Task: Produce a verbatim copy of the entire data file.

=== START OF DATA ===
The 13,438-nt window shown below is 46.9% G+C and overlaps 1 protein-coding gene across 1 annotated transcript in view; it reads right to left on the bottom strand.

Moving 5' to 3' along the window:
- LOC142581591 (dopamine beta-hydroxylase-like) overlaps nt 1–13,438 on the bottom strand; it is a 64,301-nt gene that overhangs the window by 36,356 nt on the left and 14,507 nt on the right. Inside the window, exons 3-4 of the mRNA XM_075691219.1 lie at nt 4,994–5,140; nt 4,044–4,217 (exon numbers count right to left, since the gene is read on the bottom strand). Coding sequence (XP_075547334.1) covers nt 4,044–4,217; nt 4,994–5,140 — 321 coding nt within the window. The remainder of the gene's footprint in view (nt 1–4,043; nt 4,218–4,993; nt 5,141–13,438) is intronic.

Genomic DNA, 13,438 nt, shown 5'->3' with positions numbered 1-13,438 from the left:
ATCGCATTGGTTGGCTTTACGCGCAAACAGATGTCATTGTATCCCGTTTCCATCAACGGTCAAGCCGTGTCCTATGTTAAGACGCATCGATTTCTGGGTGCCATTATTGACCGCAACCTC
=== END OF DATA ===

The 13,438-nt window shown below is 46.9% G+C and overlaps 1 protein-coding gene across 1 annotated transcript in view; it reads right to left on the bottom strand.

Moving 5' to 3' along the window:
- LOC142581591 (dopamine beta-hydroxylase-like) overlaps nt 1–13,438 on the bottom strand; it is a 64,301-nt gene that overhangs the window by 36,356 nt on the left and 14,507 nt on the right. Inside the window, exons 3-4 of the mRNA XM_075691219.1 lie at nt 4,994–5,140; nt 4,044–4,217 (exon numbers count right to left, since the gene is read on the bottom strand). Coding sequence (XP_075547334.1) covers nt 4,044–4,217; nt 4,994–5,140 — 321 coding nt within the window. The remainder of the gene's footprint in view (nt 1–4,043; nt 4,218–4,993; nt 5,141–13,438) is intronic.

Genomic DNA, 13,438 nt, shown 5'->3' with positions numbered 1-13,438 from the left:
ATCGCATTGGTTGGCTTTACGCGCAAACAGATGTCATTGTATCCCGTTTCCATCAACGGTCAAGCCGTGTCCTATGTTAAGACGCATCGATTTCTGGGTGCCATTATTGACCGCAACCTC